Encryptolog y-1216310707267721-9
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Encryptolog y-1216310707267721-9






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Encryptolog y-1216310707267721-9 Encryptolog y-1216310707267721-9 Presentation Transcript

    • Cryptology and Its Applications
    • Presented By
    [ ]
  • [ ] Introduction
    • The science of cryptology is the science of secure communications, formed from the Greek
    • words kryptós , "hidden", and logos , "word".
    • Useful Terminology
      • CODE
  • Cryptography
    [ ] A D F G B X A S U B J E C D T A D F G H F I K L M N O G P Q R V W X V Y Z 0 1 2 3 X 4 5 6 7 8 9 M E R C H A N T T A Y L O R S FG AV GF AX DX DD FV DA DA DD VA FF FX GF AA
  • Cryptography
        • Block Ciphers
        • It is a type of symmetric-key encryption algorithm that changes a fixed length of block text into same length of Cipher text.
        • Encryption works by means of key and Decryption is the reverse of encryption process using the same key.
        • Stream Ciphers
        • The encryption method is based on simple XOR of binary bits. It encrypts one bit at a time.
        • The key sequence is generated on highly complex mathematical algorithms. LFSR based on primitive polynomials and combination of several LFSR using linear and nonlinear logic provides a very high level of complexity.
    [ ]
  • Cryptography
    • Public Key Cryptography
      • RSA Algorithm
        • In this system a user chooses a pair of prime numbers so large that factorizing the product is beyond all computing capabilities.
        • Stages of sending the message by this method.
          • The receiver, M, distributes his public key pair.
          • The sender, F, composes a plain text message, m , and then uses Ms public key to encrypt the message and from cipher text, c . c is the remainder left when m is raised to the power of e and divided by the modulus n .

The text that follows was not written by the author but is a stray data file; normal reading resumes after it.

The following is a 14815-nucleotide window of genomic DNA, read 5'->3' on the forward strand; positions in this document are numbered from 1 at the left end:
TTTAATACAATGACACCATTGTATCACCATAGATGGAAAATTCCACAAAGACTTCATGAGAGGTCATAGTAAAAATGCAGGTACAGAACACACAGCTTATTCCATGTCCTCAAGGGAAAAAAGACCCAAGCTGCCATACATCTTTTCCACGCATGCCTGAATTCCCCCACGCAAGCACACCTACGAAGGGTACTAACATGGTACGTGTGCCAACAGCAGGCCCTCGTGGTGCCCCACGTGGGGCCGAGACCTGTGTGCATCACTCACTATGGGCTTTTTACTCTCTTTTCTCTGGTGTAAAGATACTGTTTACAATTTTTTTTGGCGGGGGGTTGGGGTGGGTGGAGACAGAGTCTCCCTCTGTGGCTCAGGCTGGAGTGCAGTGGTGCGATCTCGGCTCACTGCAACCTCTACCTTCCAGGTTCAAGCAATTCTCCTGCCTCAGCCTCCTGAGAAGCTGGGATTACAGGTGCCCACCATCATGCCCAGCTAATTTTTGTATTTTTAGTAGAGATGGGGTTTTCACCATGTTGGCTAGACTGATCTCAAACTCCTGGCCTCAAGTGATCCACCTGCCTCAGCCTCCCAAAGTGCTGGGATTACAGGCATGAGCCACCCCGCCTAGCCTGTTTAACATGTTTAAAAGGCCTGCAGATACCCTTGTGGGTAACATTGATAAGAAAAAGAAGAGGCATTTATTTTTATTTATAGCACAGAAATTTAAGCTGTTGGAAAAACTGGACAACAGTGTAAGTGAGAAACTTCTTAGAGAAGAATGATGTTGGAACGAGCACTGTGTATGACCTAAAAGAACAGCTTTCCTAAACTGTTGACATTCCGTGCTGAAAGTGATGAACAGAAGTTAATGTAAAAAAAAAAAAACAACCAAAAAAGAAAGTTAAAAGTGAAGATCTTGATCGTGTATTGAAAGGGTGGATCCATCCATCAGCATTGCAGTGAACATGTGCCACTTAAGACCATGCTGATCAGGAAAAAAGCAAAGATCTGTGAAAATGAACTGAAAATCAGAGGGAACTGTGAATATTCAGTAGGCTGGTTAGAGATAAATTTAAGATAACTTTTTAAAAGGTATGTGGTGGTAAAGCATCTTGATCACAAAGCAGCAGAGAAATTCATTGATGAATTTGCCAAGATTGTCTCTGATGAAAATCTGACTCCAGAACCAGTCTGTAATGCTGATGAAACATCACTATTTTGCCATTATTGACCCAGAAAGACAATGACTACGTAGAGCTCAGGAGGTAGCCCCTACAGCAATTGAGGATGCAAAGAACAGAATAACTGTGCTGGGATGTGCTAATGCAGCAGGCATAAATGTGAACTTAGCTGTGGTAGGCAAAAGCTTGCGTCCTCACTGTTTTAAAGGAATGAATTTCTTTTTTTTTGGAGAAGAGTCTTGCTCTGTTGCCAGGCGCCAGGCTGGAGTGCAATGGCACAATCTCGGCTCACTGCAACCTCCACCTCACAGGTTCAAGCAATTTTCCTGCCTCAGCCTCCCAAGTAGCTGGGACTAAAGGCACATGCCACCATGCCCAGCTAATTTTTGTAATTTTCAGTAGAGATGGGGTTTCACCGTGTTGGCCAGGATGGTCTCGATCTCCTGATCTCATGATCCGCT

[ ]
  • Cryptography
          • c = me mod n (where e and n are Ms public key pair).
          • F sends the ciphertext, c , to M.
          • The receiver, M, decrypts the ciphertext and retrieves the plaintext message, m . m is the remainder obtained when c is raised to the power of d and divided by n .
          • m = cd mod n
          • As you can see, this process requires d , which only M knows. Another person, I, who intercepts the message, can not decrypt it.
          • Example:
            • Let p = 5, q = 11, n = pq = 55
            • The least common multiple of ( p-1 )( q-1 ) is 20 = 22 ´ 5.
    [ ]
  • Cryptography
            • Therefore, in this case, any key, e , not divisible by 2 or 5 will have a matching key, d ( e must be relatively prime to ( p-1 )( q-1 ) for it to be the key).
            • Let e = 7
            • (ed -1) mod (p-1)(q-1) = 0 d = 3
            • Let the plaintext message, m = b = 2
            • The ciphertext, c = me mod n = 27 mod 55 = 18
            • To decrypt this information it is necessary to know d.
            • m’ = cd mod n = 183 mod 55 = 2 The message has been successfully decrypted.
    [ ]
  • Cryptography in the "Real World"
    • Applications of Cryptography
      • military and diplomatic services
      • protecting confidential company information, telephone calls
      • Internet Business
      • lottery tickets
    [ ]
  • Cryptanalysis
    • Unlike cryptography which is a clearly defined science, cryptanalysis is as
    • much an art as it is a science.
    • Types of Cryptanalysis: The type used depends on the type of cipher and how much information the cryptanalyst has .
      • Types Of Cryptanalytic Attacks
        • A brute force attack
        • Dictionary attack
        • Ciphertext only attack
        • Chosen plaintext
        • An adaptive chosen plaintext
    [ ]
  • Cryptanalysis
    • A Triumph of Cryptanalysis – Enigma
      • What Was Enigma?
      • The Enigma machine consisted of a 26 letter keyboard for
      • input. The output was read off 26 lamps which each
      • corresponded to a letter. The encipherment was performed
      • by a device called a "scrambler" that was made of three
      • rotating wheels on a common spindle and a plug board
      • known as a "Steckerboard" that added an additional level of
      • security.
    [ ]
  • Cryptanalysis
      • What Made It Possible?
      • With the level of sophistication of the Enigma machines it
      • should have been unbreakable. However, the Germans had
      • a number of procedural flaws which allowed the British
      • and Polish to break the cipher.
    [ ]
    • Military cryptography for encryption may still remain mainly symmetric key based for obvious reasons.
    • Public key cryptography would develop more in near future particularly in the context of key exchange and digital signatures.
    • Simultaneously , the challenging area of the cryptanalysis, being the other side of the development exercise will gain the importance in the view of the plethora of applications demanding assured security.
    [ ]
  • [ ] THANK YOU !!!